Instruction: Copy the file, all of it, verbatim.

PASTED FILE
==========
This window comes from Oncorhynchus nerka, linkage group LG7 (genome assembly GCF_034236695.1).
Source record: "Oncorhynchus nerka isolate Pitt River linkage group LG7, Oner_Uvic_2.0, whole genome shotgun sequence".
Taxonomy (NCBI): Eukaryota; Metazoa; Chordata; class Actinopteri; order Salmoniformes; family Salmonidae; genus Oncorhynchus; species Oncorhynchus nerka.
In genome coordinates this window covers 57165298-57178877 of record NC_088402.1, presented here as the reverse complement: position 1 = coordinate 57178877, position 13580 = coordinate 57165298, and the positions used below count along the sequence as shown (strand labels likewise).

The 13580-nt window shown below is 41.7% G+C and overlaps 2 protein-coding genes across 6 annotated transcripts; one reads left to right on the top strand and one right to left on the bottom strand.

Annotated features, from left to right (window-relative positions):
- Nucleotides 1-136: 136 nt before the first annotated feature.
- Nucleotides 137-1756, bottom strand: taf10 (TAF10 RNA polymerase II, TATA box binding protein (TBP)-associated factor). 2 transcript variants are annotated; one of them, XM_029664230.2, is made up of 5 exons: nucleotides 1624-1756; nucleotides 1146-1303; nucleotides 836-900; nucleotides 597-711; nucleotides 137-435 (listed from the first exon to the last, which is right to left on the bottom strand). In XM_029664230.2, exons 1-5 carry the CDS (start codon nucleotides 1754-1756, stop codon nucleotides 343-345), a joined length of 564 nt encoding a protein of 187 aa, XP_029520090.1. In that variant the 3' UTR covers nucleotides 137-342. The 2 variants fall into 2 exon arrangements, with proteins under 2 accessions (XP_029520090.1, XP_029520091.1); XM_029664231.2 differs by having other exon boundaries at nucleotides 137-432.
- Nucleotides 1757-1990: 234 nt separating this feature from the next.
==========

This window comes from Oncorhynchus nerka, linkage group LG7 (genome assembly GCF_034236695.1).
Source record: "Oncorhynchus nerka isolate Pitt River linkage group LG7, Oner_Uvic_2.0, whole genome shotgun sequence".
Taxonomy (NCBI): Eukaryota; Metazoa; Chordata; class Actinopteri; order Salmoniformes; family Salmonidae; genus Oncorhynchus; species Oncorhynchus nerka.
In genome coordinates this window covers 57165298-57178877 of record NC_088402.1, presented here as the reverse complement: position 1 = coordinate 57178877, position 13580 = coordinate 57165298, and the positions used below count along the sequence as shown (strand labels likewise).

The 13580-nt window shown below is 41.7% G+C and overlaps 2 protein-coding genes across 6 annotated transcripts; one reads left to right on the top strand and one right to left on the bottom strand.

Annotated features, from left to right (window-relative positions):
- Nucleotides 1-136: 136 nt before the first annotated feature.
- Nucleotides 137-1756, bottom strand: taf10 (TAF10 RNA polymerase II, TATA box binding protein (TBP)-associated factor). 2 transcript variants are annotated; one of them, XM_029664230.2, is made up of 5 exons: nucleotides 1624-1756; nucleotides 1146-1303; nucleotides 836-900; nucleotides 597-711; nucleotides 137-435 (listed from the first exon to the last, which is right to left on the bottom strand). In XM_029664230.2, exons 1-5 carry the CDS (start codon nucleotides 1754-1756, stop codon nucleotides 343-345), a joined length of 564 nt encoding a protein of 187 aa, XP_029520090.1. In that variant the 3' UTR covers nucleotides 137-342. The 2 variants fall into 2 exon arrangements, with proteins under 2 accessions (XP_029520090.1, XP_029520091.1); XM_029664231.2 differs by having other exon boundaries at nucleotides 137-432.
- Nucleotides 1757-1990: 234 nt separating this feature from the next.